Posts tagged investment
Property market predictions for the rest of 2019

The activity in the residential property market indicates a continued steady pace and values holding well for the second half of 2019.

Key factors to watch for will be the policy decisions from the Reserve Bank (e.g. LVR and bank capital rules), the landscape for investors’ returns, the potential flattening off of residential building consents, and how buildings insurance premiums might change due to risk based pricing.


1. Sales volumes to stay pretty flat, with various downward drivers (e.g. slowing GDP growth) largely offset by other positive factors (e.g. low mortgage rates).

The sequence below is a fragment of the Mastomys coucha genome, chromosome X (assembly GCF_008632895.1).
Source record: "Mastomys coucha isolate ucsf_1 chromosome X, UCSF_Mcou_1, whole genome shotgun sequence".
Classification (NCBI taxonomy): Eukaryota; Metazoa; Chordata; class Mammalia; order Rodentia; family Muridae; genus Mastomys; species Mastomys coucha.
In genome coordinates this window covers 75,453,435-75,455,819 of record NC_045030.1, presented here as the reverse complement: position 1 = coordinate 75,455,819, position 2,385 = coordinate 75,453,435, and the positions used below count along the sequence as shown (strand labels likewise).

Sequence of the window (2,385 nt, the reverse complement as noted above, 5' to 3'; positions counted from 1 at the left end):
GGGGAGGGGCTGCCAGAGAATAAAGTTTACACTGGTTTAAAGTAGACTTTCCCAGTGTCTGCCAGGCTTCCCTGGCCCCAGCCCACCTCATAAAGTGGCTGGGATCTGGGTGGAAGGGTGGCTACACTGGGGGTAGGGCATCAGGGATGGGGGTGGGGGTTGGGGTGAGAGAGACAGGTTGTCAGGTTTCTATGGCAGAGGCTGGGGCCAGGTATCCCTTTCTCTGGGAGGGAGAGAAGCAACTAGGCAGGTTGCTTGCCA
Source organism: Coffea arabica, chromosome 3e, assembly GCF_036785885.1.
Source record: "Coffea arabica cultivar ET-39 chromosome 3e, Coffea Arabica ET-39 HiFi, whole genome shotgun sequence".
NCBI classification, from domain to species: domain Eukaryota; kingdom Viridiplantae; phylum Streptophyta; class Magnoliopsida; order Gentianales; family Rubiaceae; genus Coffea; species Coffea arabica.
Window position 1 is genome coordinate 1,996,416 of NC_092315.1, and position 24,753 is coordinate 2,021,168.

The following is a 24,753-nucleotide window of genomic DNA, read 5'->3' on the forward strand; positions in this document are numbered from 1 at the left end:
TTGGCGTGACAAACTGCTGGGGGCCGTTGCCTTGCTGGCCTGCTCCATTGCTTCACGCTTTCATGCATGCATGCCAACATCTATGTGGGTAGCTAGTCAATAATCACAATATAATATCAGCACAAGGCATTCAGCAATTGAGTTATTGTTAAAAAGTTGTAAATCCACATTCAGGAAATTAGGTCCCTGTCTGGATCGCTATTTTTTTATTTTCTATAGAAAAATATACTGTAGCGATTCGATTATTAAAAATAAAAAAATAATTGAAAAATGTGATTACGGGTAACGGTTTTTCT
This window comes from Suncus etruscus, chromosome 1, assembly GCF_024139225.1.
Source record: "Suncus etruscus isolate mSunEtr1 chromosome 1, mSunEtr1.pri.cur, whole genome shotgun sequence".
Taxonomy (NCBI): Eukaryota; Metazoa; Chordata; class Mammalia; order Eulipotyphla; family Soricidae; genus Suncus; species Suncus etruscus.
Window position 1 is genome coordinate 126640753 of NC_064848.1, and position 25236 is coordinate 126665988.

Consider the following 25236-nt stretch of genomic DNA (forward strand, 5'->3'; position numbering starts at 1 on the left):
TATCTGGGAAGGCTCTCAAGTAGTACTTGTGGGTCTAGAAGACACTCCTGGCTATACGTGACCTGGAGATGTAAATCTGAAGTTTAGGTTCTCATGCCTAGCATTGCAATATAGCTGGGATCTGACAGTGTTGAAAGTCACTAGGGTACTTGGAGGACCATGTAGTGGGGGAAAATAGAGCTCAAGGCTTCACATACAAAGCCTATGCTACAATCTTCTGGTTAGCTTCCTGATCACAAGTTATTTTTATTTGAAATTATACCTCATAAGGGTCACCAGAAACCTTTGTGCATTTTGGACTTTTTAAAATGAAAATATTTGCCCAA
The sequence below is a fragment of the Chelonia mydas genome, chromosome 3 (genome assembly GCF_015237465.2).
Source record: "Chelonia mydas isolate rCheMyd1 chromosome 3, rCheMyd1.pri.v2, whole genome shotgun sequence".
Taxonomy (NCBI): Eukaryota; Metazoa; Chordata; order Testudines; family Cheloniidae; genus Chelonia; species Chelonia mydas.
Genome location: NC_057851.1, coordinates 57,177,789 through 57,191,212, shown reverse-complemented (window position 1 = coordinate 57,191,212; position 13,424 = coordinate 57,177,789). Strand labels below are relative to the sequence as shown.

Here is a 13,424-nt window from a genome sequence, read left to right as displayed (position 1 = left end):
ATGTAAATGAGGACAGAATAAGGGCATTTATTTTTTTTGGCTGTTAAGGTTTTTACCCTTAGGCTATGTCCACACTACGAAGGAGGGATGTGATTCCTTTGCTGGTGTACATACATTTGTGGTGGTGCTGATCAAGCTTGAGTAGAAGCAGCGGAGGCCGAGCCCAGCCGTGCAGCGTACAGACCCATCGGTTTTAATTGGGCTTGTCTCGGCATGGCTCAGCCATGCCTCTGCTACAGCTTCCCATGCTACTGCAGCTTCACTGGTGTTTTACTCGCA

2. Average property values still rising but in a restrained fashion, with the more affordable towns and cities in ‘regional NZ’ likely to record the largest increases. By contrast, it wouldn’t be a surprise to see further weakness in Auckland – as buyers bide their time.

3. Further loosening of the LVR rules in November, reflecting our expectation of steady market conditions. Possible options include lowering the owner-occupier deposit requirement from 20% to 15% and/or raising the investor speed limit for high LVR lending from 5% to 10%.

4. Imposition of extra capital requirements on the banks by the end of November, with a phased approach (potentially over five years). This may prompt some consideration of offering different mortgage rates to borrowers with different abilities to service their debt.